• by Morgan Craven, J.D. • IDRA Newsletter • June-July 2019 •

IDRA Statement on Education Impact of Supreme Court Decision Blocking Citizenship Question on 2020 Census

On June 27, 2019, the U.S. Supreme Court blocked the addition of a question to the 2020 decennial census about whether respondents are U.S. citizens, a question that would have put education resources at risk for millions of Americans. In the case, Department of Commerce v. New York, the Supreme Court held that the Trump Administration’s decision to add the citizenship question “seems to have been contrived.”

While the court has rejected the attempt to add a citizenship question now, it has not prohibited the inclusion of the question in the future. The Supreme Court sent the case back down to the lower court for further review. On July 11, 2019, President Donald Trump announced that the U.S. Department of Commerce will abandon its attempt to add a question about citizenship status to the 2020 Census form. Instead, he issued an executive order requiring every federal department and agency to submit records with citizenship information to the Department of Commerce.

“The addition of a citizenship question would be harmful not only for children, Latinos and immigrants but also the cities and states in which they live,” said IDRA President & CEO Celina Moreno. “To achieve a fair and accurate census count, we will continue to work with our allies to ensure all children are counted and have access to equitable and excellent education opportunities.”

Census experts predict that the 2020 Census will result in a larger undercount than in previous census years. Even though the census form will not include the question about citizenship, experts warn that the current political climate – e.g., the Administration’s policies toward immigrants and the significant budget cuts experienced by the Census Bureau – could result in lower census participation by undocumented or mixed-status families.

The Census Bureau collects counts of people through mail-in questionnaires, and for the first time in the history of the U.S. Census, respondents will have the option of completing the 2020 Census form online. For those who neither complete their form by mail or online, the Census Bureau deploys thousands of census takers to visit non-respondents in their homes. But, there are still large numbers of people who will not complete the census form and will not answer the door when a census taker comes to their home.

The census in previous years has already significant undercounted adult Black males, children, Latinos and immigrants, which impacts distribution of critical education dollars and political representation.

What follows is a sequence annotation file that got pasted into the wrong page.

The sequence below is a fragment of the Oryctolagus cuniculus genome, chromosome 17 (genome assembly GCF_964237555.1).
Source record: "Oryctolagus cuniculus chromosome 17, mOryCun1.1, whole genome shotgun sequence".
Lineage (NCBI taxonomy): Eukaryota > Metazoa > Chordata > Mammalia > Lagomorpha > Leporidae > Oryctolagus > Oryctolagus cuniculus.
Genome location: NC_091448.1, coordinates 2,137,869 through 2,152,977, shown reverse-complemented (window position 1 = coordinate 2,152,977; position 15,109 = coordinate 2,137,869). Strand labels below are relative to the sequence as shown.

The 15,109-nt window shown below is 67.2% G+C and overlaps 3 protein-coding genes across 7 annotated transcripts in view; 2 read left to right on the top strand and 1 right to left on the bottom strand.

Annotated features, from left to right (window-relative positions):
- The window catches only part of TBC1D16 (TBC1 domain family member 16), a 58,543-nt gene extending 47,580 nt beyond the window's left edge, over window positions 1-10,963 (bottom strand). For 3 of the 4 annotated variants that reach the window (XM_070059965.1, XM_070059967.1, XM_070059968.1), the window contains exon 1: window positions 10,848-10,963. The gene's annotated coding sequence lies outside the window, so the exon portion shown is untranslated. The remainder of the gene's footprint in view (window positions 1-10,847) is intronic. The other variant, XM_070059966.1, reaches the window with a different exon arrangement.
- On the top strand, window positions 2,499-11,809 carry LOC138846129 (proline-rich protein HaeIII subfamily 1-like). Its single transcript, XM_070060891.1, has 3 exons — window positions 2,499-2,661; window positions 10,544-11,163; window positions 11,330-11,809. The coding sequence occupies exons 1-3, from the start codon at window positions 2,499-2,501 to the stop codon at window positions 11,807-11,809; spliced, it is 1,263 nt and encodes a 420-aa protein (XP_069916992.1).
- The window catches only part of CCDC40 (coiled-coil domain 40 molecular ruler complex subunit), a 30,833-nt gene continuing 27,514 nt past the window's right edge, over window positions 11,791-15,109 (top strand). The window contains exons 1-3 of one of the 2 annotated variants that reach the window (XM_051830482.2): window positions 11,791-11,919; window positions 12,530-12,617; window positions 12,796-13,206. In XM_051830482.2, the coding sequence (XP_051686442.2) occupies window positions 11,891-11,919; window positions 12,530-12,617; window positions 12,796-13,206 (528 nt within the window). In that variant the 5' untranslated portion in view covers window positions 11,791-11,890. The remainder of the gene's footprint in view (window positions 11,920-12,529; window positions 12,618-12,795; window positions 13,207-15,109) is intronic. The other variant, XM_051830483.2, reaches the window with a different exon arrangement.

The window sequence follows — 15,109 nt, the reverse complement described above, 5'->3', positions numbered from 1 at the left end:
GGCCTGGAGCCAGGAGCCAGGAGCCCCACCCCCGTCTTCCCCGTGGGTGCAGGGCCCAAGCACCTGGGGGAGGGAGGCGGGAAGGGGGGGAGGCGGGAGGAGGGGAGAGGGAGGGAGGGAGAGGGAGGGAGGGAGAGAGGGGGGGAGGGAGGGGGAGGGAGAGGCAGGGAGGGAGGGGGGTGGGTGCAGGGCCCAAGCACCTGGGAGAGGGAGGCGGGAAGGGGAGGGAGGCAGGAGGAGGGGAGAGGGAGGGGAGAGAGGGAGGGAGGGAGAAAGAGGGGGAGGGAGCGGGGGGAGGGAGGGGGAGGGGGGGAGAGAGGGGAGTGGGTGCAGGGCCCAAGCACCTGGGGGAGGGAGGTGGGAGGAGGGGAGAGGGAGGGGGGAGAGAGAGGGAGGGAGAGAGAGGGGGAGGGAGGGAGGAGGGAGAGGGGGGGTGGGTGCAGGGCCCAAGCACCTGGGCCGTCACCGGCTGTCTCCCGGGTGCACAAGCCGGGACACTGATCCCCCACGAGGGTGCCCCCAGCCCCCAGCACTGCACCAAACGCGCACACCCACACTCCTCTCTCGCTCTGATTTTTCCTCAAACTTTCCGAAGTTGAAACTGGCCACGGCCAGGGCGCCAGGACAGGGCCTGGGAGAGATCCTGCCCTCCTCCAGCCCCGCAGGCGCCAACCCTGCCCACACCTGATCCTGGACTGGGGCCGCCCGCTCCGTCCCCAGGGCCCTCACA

One study estimates that the citizenship question could result in an undercount of more than 6 million Latinos in the country, including many children (U.S. Census Bureau, 2014). The Census Bureau estimates that the 2010 Census undercounted 1.4 million children ages 0 to 9 years old. Undercounted children are more likely to be children of color, live in complex households and live in poverty. Many of these children would benefit most from having an accurate count. There are approximately 300 federal programs that allocate over $800 billion based on decennial census data, including funds for Title I grants for low-income students, special education programs, Head Start, the Children’s Health Insurance Program, and Bilingual Education Act grants (Reamer, 2018).

Census undercounts also impact state-level programs. For example, under Texas’ House Bill 3, the new school funding bill signed in June, the state will use U.S. Census data to calculate the compensatory education funds allocated to school districts to support programs for low-income students and students at risk of dropping out of school. An undercount in the 2020 Census will neglect students whose schools are eligible for compensatory education funds, thus shortchanging Texas communities, school districts and the students they serve.

“Even after the Supreme Court’s decision, state and local governments should still deploy as many resources as possible to ensure the constitutionally-mandated decennial census achieves a complete count,” Ms. Moreno said. “Our democracy relies on accurate census counts and on an educated public.”


Reamer, Andrew. (2018). Counting for Dollars 2020: The Role of the Decennial Census in the Geographic Distribution of Federal Funds. Washington, D.C.: GW Institute of Public Policy.

U.S. Census Bureau. (2014). The Undercount of Young Children. Washington, D.C.: U.S. Census Bureau.